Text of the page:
Posted: 05 Nov 2012 06:20 AM PSTYou sit on the lumpy lounge chair at the local coffee shop, sipping your cappuccino while trying to look occupied reading today’s local newspaper. Your eyes periodically shift to the front door of the shop, hoping to catch a quick glance of the man you’ll be meeting for the first time.
You’ve had a million first dates, it seems, but the nervous anticipation and excitement always seems to show itself through your sweaty palms and rapid heartbeat. What will this meeting be like? Could he be “The One?”
Even though your blood’s pumping at the prospect of meeting someone new, you feel confident and relaxed within yourself as you approach this situation. You’ve worked hard to be a good, upstanding man and you recognize that you’re a “good catch.” You’re comfortable with who you are and you have a solid vision for what you’re looking for in a potential mate, having taken the time to craft a dating plan that emphasizes your personal needs, wants, values, and requirements in a relationship and partner.
Your first date here is an opportunity to meet and get to know a new person with no expectations of outcome. You are going to be yourself, knowing that this isn’t about performance, and you’ll have a chance to briefly gauge whether this man possesses some of the traits and qualities that you seek in a Mr. Right.
Your thoughts are interrupted by the presence of the handsome creature that now stands before you. You both shake hands as you greet, smiles beaming, and he proceeds to sit down to begin the get-to-know-you dialogues.
Who is this man sitting across from you? Is he boyfriend potential? While compatibility largely rests on the goodness-of-fit between the two of you with your relationship visions and attraction/chemistry, this article will pose some provoking questions for you to track the answers for when you begin your dating quests with new people and learn about whether they’re your “type” or not.
These questions can act as guideposts through your dating journey. And remember, the answers you obtain do not reflect upon this person as being “good” or “bad.” The answers are simply used as a way to help you quickly determine if this individual matches with your personal requirements so that you can make informed choices that will promote your achieving a successful and lasting relationship with your Mr. Right.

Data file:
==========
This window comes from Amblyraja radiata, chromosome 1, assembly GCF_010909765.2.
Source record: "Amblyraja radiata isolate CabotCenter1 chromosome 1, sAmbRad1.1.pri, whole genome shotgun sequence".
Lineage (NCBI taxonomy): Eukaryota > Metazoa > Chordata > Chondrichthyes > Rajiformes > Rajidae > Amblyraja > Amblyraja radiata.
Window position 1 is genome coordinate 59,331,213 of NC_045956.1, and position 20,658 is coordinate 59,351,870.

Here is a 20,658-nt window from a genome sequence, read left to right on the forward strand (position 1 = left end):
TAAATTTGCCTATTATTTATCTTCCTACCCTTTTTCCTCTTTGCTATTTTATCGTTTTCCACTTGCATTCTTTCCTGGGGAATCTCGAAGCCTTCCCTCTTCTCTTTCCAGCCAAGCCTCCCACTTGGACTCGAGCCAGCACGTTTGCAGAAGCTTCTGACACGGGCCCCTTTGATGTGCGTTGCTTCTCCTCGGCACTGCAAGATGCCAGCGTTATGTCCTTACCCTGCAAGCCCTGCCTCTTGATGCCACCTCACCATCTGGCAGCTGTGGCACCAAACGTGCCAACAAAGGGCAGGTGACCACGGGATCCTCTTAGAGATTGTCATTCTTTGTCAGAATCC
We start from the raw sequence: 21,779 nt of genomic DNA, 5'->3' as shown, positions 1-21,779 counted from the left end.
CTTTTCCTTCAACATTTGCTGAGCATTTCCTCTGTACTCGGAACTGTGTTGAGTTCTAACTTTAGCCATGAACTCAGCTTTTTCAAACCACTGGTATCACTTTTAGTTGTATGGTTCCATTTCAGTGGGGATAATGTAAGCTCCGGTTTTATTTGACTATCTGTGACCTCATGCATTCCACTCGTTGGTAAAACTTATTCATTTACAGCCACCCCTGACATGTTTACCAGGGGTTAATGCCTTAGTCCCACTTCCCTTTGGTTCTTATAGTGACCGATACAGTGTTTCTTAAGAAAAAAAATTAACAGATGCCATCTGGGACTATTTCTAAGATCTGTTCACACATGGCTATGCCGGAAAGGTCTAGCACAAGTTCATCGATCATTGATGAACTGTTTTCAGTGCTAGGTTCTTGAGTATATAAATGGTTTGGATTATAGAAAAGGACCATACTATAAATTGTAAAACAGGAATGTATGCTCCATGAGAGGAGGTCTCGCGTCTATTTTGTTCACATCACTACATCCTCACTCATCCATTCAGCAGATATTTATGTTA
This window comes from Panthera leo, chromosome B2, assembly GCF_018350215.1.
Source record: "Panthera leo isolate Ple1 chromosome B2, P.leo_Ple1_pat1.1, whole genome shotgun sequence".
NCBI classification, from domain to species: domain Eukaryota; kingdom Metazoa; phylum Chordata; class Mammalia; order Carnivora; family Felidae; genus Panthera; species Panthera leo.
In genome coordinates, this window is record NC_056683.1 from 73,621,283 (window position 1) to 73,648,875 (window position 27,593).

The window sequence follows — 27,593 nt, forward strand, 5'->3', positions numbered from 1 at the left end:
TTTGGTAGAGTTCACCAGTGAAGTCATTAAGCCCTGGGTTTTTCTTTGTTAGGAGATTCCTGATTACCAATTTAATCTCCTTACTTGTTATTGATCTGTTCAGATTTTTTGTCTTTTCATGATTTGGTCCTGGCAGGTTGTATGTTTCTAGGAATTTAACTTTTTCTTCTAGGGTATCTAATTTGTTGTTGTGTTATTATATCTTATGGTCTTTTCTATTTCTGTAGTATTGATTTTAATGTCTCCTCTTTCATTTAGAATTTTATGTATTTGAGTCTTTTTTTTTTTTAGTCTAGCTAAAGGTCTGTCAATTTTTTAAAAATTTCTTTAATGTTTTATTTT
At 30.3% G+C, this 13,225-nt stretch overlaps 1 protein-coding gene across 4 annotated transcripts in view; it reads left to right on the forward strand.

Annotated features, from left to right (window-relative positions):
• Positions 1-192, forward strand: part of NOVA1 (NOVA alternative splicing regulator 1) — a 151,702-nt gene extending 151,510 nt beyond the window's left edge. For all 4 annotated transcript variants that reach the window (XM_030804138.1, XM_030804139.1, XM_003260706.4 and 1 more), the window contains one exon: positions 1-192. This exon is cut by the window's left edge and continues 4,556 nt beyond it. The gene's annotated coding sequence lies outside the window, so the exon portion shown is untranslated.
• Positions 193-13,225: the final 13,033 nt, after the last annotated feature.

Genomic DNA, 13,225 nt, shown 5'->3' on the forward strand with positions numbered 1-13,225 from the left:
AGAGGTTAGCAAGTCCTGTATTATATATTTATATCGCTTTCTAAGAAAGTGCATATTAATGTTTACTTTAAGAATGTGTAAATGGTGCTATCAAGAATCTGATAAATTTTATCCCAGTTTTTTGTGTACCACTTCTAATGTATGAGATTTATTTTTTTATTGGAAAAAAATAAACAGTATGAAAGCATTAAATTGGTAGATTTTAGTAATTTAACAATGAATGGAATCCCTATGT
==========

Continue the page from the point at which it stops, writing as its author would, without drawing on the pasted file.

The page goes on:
The First Date EvaluationGenerally speaking, first dates are usually better structured when they’re short, focused, and allow for lots of dialogue. Learn as much as you can about this person so you can begin the process
of “sizing up” his compatibility with your vision and needs. According to David Steele, founder of the Relationship Coaching Institute, there are four critical skills that singles must possess during their life partner quest. Two of those skills are relevant to our discussion here. “Sorting is the process of quickly determining if someone you meet has future potential.
A successful single is able to initiate contact with people and in conversation get enough information within 5 minutes to know whether they want to get to know them better or move on. Think of “working the room” at a party. Screening is the process of getting enough information to determine if a prospective partner meets your requirements or not.
Since requirements are relationship breakers, all of them must be met. Getting this information can occur over the telephone, by e-mail, over coffee, or taking a walk. If you are looking for your life partner, you can’t afford to explore dead ends; and it is important to get this information BEFORE you date them and get involved.”
( Continued Tomorrow - Part Two: "Points To Help Your Dating Success" )
© Dr. Brian Rzepczynski, The Gay Love Coach
The suggestions and feedback offered in this column are but one perspective of multiple approaches to dealing with problems or challenges. Information provided in articles and advice columns should not be used as a substitute for coaching or therapy when these services are needed. None of this information should be your only source when making important life decisions. This information should not be used for diagnosing or treating a particular problem, nor should it take the place of a consultation with a trained professional. It is your responsibility to consult a professional prior to making any life decisions.Dr. Brian Rzepczynski, contributing author to GAYTWOGETHER, is one of the leading love coaches for the gay community.
THANKS Brian and Michael@gaytwogether.com